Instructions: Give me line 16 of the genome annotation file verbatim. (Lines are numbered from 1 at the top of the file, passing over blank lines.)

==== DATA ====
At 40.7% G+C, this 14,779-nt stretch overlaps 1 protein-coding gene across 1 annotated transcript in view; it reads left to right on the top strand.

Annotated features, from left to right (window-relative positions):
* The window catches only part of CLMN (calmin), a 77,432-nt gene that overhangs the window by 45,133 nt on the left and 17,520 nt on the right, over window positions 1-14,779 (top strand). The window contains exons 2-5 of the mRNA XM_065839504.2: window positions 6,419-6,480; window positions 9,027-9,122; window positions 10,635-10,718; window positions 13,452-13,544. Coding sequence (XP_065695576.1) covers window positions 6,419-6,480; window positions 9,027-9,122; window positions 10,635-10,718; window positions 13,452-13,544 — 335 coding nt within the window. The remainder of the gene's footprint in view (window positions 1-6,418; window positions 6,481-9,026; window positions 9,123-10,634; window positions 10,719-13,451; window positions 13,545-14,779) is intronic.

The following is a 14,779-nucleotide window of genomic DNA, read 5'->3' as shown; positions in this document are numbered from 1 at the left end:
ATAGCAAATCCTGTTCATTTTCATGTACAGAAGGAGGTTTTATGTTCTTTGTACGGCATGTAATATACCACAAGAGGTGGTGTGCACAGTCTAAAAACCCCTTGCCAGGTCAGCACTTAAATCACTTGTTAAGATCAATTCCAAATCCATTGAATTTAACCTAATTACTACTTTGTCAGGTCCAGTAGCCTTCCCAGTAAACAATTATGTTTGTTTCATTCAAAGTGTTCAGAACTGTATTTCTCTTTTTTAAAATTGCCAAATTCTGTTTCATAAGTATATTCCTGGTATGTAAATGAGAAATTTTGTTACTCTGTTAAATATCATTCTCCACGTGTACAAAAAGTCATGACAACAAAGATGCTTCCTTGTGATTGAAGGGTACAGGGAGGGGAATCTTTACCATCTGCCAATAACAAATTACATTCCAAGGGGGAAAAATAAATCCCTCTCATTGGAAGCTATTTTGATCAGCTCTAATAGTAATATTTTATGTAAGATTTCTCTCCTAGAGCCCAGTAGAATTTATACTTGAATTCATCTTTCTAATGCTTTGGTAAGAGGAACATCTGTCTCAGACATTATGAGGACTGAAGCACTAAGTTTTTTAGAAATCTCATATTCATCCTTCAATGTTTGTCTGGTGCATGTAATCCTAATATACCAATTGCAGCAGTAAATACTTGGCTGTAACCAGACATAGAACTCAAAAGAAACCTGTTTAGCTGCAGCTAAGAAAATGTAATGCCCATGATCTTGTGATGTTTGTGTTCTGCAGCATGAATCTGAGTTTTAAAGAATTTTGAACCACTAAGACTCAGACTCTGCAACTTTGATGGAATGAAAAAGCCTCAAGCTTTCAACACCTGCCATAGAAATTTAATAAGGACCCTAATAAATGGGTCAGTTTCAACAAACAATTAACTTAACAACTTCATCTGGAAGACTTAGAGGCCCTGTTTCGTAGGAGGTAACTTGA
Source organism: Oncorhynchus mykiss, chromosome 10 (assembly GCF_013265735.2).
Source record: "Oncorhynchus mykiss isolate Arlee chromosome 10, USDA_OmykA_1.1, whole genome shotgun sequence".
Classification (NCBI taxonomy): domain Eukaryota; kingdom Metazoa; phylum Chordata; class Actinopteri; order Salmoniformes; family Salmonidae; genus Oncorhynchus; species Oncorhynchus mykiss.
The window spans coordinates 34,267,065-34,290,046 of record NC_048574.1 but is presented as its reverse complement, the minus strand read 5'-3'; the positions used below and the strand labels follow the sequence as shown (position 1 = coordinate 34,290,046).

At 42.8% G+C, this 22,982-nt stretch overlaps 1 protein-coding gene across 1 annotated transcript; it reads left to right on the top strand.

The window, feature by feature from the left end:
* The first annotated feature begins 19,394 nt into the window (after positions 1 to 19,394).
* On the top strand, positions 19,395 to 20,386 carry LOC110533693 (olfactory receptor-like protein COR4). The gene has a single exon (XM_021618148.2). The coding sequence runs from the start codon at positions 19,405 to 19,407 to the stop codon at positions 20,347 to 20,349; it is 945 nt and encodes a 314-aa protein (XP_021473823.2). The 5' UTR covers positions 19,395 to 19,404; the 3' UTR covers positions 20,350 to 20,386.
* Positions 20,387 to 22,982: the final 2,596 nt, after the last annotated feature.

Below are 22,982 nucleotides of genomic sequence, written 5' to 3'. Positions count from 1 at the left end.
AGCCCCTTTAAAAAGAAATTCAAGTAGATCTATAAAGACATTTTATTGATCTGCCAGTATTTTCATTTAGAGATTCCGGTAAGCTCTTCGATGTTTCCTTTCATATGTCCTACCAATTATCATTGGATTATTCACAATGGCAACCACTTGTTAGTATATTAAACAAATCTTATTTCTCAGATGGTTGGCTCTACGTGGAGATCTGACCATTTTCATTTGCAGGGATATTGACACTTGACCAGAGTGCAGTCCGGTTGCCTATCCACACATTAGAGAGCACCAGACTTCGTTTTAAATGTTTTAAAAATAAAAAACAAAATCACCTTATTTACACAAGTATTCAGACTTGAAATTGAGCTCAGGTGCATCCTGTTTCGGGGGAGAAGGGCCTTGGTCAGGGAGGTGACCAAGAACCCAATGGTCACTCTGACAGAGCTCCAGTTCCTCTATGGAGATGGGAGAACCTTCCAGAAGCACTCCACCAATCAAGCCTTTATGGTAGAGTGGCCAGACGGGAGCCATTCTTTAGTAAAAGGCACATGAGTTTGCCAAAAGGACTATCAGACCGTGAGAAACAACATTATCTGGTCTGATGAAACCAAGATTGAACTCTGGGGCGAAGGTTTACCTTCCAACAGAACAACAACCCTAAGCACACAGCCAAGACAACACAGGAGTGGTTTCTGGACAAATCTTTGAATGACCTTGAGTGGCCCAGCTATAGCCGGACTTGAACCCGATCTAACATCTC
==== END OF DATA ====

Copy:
AGCCCCTTTAAAAAGAAATTCAAGTAGATCTATAAAGACATTTTATTGATCTGCCAGTATTTTCATTTAGAGATTCCGGTAAGCTCTTCGATGTTTCCTTTCATATGTCCTACCAATTATCATTGGATTATTCACAATGGCAACCACTTGTTAGTATATTAAACAAATCTTATTTCTCAGATGGTTGGCTCTACGTGGAGATCTGACCATTTTCATTTGCAGGGATATTGACACTTGACCAGAGTGCAGTCCGGTTGCCTATCCACACATTAGAGAGCACCAGACTTCGTTTTAAATGTTTTAAAAATAAAAAACAAAATCACCTTATTTACACAAGTATTCAGACTTGAAATTGAGCTCAGGTGCATCCTGTTTCGGGGGAGAAGGGCCTTGGTCAGGGAGGTGACCAAGAACCCAATGGTCACTCTGACAGAGCTCCAGTTCCTCTATGGAGATGGGAGAACCTTCCAGAAGCACTCCACCAATCAAGCCTTTATGGTAGAGTGGCCAGACGGGAGCCATTCTTTAGTAAAAGGCACATGAGTTTGCCAAAAGGACTATCAGACCGTGAGAAACAACATTATCTGGTCTGATGAAACCAAGATTGAACTCTGGGGCGAAGGTTTACCTTCCAACAGAACAACAACCCTAAGCACACAGCCAAGACAACACAGGAGTGGTTTCTGGACAAATCTTTGAATGACCTTGAGTGGCCCAGCTATAGCCGGACTTGAACCCGATCTAACATCTC